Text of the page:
2. I totally agree with you Shileah Corey. I totally support the LGBTQIA2+. I always have. I know from exposure and experience and friends beyond Edmonds what good people you are and always have been. I would love to get to know you and all and I will always support you. And I support you now in wanting your time to celebrate yourselves. Every word you say is true. I would say that Pride Month is as important as it always has been and now with all of the violence and unjustified hate I would love to see everyone here and everywhere realize the importance of laws and protection and love for all. Have fun. Love to you. Deb.

        1. Thank you so much Deborah Arthur. I am a woman who finally was able to know that being a lesbian was just the way I am. And I have told every potential boss is a University Nursing program that I am a lesbian, and none, over the 45 years os so of my career as a faculty member, or dean of nursing programs, has ever had a problem.
          Any of you out there who have a problem with us———get over it. We are here and we are Queer and women and daughers, etc——-you get the idea. hahaha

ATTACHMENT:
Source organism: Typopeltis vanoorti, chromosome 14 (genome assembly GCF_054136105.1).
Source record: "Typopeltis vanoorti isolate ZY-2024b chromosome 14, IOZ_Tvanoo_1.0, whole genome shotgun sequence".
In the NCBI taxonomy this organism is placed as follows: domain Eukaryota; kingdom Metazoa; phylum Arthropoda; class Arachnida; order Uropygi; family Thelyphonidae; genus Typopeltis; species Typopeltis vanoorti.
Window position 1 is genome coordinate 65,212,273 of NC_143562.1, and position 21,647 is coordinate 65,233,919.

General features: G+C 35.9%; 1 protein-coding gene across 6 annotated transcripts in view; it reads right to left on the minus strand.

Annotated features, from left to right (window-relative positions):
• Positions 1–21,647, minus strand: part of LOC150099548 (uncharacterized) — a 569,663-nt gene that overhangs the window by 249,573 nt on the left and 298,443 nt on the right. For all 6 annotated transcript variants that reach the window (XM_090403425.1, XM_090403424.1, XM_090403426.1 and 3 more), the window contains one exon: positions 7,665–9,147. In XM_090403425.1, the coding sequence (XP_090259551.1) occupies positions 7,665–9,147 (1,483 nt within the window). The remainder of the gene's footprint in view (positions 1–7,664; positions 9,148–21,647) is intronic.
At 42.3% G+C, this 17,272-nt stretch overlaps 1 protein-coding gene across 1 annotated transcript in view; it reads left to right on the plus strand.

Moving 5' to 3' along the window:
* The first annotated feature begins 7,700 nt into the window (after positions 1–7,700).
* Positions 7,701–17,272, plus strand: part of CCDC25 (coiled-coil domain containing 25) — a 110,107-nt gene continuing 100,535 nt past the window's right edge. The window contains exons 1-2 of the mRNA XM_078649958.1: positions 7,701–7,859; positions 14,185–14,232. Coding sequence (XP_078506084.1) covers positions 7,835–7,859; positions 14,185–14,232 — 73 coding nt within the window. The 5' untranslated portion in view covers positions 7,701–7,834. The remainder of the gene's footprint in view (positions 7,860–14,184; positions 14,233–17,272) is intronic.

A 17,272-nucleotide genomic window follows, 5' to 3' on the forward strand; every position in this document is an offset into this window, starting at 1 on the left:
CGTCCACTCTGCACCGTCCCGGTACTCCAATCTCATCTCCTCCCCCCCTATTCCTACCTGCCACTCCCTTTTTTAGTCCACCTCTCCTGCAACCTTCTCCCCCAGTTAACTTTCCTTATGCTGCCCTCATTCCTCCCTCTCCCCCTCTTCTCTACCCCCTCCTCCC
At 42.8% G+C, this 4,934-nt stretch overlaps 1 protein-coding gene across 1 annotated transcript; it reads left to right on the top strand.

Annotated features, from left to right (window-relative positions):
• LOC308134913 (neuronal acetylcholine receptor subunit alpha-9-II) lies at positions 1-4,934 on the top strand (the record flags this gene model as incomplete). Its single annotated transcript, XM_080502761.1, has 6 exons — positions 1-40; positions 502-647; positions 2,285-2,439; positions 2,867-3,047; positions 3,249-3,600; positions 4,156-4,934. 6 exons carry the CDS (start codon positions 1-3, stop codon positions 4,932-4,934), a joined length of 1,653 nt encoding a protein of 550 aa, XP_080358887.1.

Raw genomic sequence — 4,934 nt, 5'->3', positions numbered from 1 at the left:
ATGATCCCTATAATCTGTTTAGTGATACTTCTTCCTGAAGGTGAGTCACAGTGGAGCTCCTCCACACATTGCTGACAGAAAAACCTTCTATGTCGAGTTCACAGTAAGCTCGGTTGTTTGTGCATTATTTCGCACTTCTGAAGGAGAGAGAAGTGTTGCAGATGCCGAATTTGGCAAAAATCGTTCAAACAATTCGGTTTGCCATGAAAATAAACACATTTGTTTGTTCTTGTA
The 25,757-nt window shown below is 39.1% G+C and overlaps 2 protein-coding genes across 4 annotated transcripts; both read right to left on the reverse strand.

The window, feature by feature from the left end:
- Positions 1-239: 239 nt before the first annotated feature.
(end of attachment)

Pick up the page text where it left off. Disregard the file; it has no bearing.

3. Joy – depending upon the particular church you are in, there are several christian days that are celebrated. Pretty sure there’s weeks and months worth of christian holidays if you add them all up. I don’t think christians have been denied any celebrations.

      Some feedback – Discounts at restaurants is an excellent idea. You’re going to have to define Godly function a bit before I’m on board.

    4. A “real human rights celebration”? Ouch. No coming back from that sentence.

  2. Wonderful! I’m so glad the City of Edmonds is embracing love for everyone!

  3. Joy, I finds your remarks are divisive, segregationist, and ridiculous frankly. Isn’t every day white Christian day in this country? This country is changing, for the good, let’s celebrate those who have been marginalized, people of all faiths and the faithless. Christians aren’t the only game in town.

  4. Alicia, whatever…you would think that. I don’t have trans friends…I have lots of Gay friends.. I’m against division. All division.